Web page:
MC: Lee Tergesen came to a show at The Highline Ballroom not that long ago and actually got in the show. We met him before the show and he was so cool and cordial. During the show I yell “Rosie, do you copy?!” He stands up in his booth and delivers the line “Copy!” Then he runs up to the stage, I jump down and we go back stage arm over arm. It was a cool spontaneous moment that the audience loved.
J-AL: I think Gary Busey and Lori Petty — who actually played the Johnny Utah role! — have seen the L.A. version of Point Break Live. I’m still waiting for Keanu to show up!
Where do you stand on the recent remake of Point Break?
MC: I wasn’t a fan of the remake. And not just because I didn’t get an audition. Seriously, I’m not bitter and my bitterness has nothing to do with that…It seems as if the remake lost the essence of what the original was. Point Break is a surfing term that serves as a much larger metaphor. They’re those waves that people can ride for a long time only if they catch them at the perfect moment because if not, they can come crashing down. It’s all about flow state. There’s no time to think. It’s all instinctual. The new one seemed to put the idea of Point Break into other extreme activities. It just didn’t seem to work. Why remake a dope movie? I might have like it better if there was a different name. That way, there wouldn’t be a comparison to the original. It was so different, no one would have noticed. But seriously…I’m not bitter.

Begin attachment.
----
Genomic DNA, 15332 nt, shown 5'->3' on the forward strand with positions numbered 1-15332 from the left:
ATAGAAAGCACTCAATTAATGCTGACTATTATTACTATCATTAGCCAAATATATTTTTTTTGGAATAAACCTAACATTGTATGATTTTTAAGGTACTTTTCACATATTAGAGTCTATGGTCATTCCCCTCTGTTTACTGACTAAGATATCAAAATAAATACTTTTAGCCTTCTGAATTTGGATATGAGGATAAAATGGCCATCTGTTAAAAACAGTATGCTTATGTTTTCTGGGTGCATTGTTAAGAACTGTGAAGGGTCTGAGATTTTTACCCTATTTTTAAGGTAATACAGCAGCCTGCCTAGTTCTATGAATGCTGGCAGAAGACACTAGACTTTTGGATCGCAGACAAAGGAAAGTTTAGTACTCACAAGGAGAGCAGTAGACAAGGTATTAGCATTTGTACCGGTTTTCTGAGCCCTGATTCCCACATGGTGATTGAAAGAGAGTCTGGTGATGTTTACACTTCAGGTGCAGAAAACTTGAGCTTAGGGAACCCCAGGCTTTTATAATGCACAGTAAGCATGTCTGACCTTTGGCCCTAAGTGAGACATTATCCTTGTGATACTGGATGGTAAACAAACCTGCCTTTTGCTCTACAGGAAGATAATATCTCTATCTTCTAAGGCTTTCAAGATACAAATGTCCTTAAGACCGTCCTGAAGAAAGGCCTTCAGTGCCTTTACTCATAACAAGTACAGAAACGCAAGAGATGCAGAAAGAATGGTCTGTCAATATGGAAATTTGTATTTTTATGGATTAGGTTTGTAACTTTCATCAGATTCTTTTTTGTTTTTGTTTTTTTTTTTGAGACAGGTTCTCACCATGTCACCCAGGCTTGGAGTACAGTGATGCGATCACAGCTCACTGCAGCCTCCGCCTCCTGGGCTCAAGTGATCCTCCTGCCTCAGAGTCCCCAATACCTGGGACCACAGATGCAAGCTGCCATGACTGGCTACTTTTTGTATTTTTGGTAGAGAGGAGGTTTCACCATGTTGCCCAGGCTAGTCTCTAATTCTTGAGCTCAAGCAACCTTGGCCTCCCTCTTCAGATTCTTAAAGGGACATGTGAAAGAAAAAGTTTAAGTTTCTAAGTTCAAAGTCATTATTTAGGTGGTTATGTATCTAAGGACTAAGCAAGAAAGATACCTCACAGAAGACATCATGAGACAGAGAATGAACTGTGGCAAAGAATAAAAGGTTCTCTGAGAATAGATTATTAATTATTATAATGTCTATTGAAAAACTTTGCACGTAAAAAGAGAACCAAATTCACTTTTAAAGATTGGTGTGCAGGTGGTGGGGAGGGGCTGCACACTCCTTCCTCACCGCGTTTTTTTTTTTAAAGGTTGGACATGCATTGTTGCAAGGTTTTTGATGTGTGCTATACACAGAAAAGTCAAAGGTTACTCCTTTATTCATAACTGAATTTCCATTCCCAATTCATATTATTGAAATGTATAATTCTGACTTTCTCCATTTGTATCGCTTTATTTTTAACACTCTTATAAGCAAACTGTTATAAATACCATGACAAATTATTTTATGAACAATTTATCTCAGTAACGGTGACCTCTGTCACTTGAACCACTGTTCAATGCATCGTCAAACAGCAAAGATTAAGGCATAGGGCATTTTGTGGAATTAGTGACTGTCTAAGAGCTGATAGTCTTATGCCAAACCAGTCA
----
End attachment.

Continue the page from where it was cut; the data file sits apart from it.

J-AL: Why would you do a remake? I have only seen the trailer and it looks like just an excuse for an extreme sports action movie that has nothing to do with the heart and soul of the original!
Do you have a favorite scene within the original movie?
MC: My favorite scene is the ending. It’s just the perfect culmination of two people who share the same values, but differ entirely in their pursuit of justice, meeting for the final time. Both lose. Both win. It beautiful.
J-AL: The chase scene between Johnny Utah and Bodhi, involving running through people’s backyards, dog-throwing, knee-clutching, failed attempts at shooting and much agonized screaming. So epic.
When did you first see Point Break?
MC: I first saw Point Break years ago. It was on TV. One of my brother’s friends introduced me to it. I didn’t quite understand it then, but when I was older, its gloriousness was realized.